If it weren’t for increased numbers of Hispanics, multi-ethnic people and Asian Americans, Savannah would have lost population since 2000.
New census figures reveal not only fewer whites, but also slightly fewer blacks, so growth of other groups fueled modest overall population growth here.
Last year’s once-a-decade head count revealed the Hostess City’s population grew to 136,286 — up 3,321 — but lost 1,632 whites and 169 blacks. Meanwhile, its Hispanic population more than doubled to 6,392 and the city added almost 700 Asian Americans and nearly 900 people who claim more than one ethnicity.
“It’s the browning of America,” said Alderman Mary Osborne, noting that Hispanics are the fastest-growing demographic in Georgia and across the country. “We’re getting more diverse and will continue to do so as time goes on.”
At 54.9 percent, African Americans remained the majority here, and at 36.2 percent whites remained the largest minority. Hispanics grew to 4.7 percent while Asian Americans and multi-ethnics rose to nearly 2 percent.
University of Georgia demographer Doug Bachtel said economics and birth rates help account for the influx of Hispanics and other minorities.
“There has been a proliferation of job opportunities in areas like Savannah and minority women tend to have a higher birth rate,” he said.
But some people became Savannahians because of annexations, said Tom Thomson, executive director of the Chatham County-Savannah Metropolitan Planning Commission.
Thomson said he doesn’t know how many people live in areas annexed since 2000. But, asked whether it might be enough to account for all of the population growth, he replied, “It might be in the ballpark.”
Mayor Otis Johnson, who is black, said it didn’t matter much to him that some African Americans may have left town.
“I don’t care where the people came from as long as the city continued to grow,” he said.
But in Chatham County overall, most newcomers have been on the west side, where there’s been room to grow. Pooler is the poster child; its population nearly tripled to 19,140.
“Nobody should be surprised,” said Robert Eisinger, a political science professor at the Savannah College of Art and Design. “We’ve seen earlier census estimates, and you see it when you drive out that way. You see the new subdivisions and shopping centers.”
More than 62 percent of Pooler’s people are white.
But its black population jumped more than nine-fold to 25 percent. And Pooler’s Hispanic population — near 7 percent — is almost 15 times what it was in 2000. But about half of the additional people are white.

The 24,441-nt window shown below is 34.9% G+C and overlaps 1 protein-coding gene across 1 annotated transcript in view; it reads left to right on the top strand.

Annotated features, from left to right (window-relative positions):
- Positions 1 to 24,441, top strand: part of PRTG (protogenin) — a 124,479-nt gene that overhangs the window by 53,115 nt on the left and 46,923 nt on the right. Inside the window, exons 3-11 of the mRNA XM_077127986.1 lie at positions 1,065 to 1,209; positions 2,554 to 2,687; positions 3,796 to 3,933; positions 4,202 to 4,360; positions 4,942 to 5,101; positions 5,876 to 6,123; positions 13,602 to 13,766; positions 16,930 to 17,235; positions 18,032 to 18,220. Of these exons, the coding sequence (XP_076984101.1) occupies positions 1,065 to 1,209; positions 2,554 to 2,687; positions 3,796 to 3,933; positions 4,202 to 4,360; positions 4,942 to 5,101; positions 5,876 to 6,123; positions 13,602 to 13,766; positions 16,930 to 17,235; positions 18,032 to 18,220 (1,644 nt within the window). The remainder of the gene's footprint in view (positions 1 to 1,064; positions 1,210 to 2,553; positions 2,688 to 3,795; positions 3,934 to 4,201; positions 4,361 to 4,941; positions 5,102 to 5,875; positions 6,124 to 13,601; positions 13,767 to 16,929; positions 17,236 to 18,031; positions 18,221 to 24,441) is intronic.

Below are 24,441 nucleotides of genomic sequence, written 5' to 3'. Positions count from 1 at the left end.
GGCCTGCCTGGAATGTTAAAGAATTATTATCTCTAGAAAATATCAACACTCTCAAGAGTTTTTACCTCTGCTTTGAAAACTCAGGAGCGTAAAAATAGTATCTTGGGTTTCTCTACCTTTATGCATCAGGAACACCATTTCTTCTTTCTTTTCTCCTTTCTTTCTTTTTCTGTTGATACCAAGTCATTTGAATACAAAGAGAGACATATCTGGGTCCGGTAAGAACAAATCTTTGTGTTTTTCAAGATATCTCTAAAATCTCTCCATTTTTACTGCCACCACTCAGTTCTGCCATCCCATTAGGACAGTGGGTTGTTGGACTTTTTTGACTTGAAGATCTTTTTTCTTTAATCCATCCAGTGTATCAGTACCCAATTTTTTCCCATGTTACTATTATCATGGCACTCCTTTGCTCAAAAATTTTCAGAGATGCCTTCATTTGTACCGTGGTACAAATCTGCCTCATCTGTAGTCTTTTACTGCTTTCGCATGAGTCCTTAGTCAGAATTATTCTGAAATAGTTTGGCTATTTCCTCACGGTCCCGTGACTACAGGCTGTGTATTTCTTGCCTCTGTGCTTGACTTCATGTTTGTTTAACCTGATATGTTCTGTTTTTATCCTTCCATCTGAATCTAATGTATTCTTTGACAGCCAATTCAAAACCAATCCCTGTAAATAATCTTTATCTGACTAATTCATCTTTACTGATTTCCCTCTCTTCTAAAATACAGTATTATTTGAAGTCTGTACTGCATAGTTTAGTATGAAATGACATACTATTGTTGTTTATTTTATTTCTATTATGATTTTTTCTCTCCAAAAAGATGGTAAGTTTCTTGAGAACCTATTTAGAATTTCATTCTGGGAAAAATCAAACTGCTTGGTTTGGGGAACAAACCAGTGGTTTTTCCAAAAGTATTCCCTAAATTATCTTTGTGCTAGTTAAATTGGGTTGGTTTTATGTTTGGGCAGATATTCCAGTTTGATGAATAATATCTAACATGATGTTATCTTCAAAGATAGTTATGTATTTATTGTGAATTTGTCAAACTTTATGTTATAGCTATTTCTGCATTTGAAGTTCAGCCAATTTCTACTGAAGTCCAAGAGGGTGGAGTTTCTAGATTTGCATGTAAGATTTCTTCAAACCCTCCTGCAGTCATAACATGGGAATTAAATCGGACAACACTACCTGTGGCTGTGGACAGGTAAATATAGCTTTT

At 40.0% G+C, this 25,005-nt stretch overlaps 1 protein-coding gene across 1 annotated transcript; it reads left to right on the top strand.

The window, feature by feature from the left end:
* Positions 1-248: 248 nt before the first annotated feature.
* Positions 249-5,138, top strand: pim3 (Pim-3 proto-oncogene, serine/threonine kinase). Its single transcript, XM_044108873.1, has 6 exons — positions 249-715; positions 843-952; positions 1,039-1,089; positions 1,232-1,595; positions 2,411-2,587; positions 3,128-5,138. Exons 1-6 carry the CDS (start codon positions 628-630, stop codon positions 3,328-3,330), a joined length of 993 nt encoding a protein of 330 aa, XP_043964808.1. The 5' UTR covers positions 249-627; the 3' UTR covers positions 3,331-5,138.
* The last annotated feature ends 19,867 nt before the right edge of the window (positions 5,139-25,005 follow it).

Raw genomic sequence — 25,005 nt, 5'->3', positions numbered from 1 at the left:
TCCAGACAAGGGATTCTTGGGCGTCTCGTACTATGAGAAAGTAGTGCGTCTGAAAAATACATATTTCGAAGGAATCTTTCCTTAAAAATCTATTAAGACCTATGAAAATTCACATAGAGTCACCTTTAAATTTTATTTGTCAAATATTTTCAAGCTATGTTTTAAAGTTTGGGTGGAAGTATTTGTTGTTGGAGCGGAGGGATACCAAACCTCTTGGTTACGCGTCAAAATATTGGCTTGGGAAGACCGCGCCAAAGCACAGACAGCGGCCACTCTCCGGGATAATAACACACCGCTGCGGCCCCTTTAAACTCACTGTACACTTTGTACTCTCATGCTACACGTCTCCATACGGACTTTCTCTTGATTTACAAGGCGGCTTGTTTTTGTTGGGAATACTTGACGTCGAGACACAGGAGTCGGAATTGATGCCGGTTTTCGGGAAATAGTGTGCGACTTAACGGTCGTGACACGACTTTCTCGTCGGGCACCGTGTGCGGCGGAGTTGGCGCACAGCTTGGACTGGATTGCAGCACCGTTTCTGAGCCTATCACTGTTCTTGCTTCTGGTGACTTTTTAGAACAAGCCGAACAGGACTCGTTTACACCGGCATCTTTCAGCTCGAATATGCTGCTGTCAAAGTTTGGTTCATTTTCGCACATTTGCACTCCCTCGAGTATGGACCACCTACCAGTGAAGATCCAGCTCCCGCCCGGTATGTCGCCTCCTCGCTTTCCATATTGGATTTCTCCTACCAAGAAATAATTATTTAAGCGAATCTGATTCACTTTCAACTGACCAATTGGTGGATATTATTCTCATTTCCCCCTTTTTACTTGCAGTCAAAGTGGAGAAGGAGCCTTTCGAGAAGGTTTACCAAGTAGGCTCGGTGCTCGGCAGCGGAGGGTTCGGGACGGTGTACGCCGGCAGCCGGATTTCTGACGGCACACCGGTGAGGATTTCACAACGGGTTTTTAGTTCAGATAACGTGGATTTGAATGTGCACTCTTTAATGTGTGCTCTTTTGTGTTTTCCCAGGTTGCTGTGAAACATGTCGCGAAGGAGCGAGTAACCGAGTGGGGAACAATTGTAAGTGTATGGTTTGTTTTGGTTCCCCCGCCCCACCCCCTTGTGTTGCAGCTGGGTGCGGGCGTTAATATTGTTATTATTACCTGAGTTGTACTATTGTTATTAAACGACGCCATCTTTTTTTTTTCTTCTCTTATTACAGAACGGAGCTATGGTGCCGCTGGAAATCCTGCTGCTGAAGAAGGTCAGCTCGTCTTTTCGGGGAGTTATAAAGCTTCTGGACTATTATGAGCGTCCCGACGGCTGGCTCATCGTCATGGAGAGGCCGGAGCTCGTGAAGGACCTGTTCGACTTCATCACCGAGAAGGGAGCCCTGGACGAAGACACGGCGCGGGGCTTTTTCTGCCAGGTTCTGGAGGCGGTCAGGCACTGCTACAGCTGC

“It’s the American dream,” Eisinger said, noting that home prices in much of Pooler are relatively affordable. “People want a big yard and they move.”
Bachtel sees at least two other forces at work — “white flight” and “bright flight.” The first, Bachtel said, represents a seepage of whites from Savannah to places such as Pooler, which they perceive as having lower crime and better schools. “Bright flight,” he said, represents the exodus of educated upscale people of all races — and for the same reasons.
“It’s really more socio-economic than racial,” he said.
Johnson says he knows many blacks who have moved to Pooler.
“People are going to wake up and say, ‘Oh, my goodness,’” he said. “I’m just going to smile.”
County more diverse
The new census figures confirmed earlier estimates showing that Chatham County continues to become more diverse.
A bare majority — 50.4 percent — of its 265,128 people remain white, compared to 54.1 percent in 2000.
Blacks now comprise 40.7 percent of the population, up slightly from 10 years before, and Hispanics, 5.4 percent, almost three times as many as in 2000.
Chatham’s population grew 14.3 percent since then, a little faster than census estimates projected. That’s less than the 18.3 statewide growth rate over the last decade, but easily tops Savannah’s 2.5 percent.
The MPC’s Thomson wasn’t surprised, saying the higher numbers for Chatham are close to his agency’s projections.
In neighboring Effingham and Bryan counties, head counts soared by 39 percent and 29 percent, respectively — close to expectations based on census estimates.
Each remains overwhelmingly white, but the black and Hispanic populations there grew faster than the white ones.
Bachtel said forces seen in Chatham, such as job prospects, birth rates, white flight and bright flight, were active in Effingham and Bryan.
Johnson acknowledged that those counties and Pooler grew faster than his city.
“But the basis for that growth is still here,” he said. “Many of the people who move to other areas still work here. They wouldn’t have a job if it weren’t for Savannah.
“We have to talk about Savannah as the heart of a region. As Savannah goes, so goes the region.”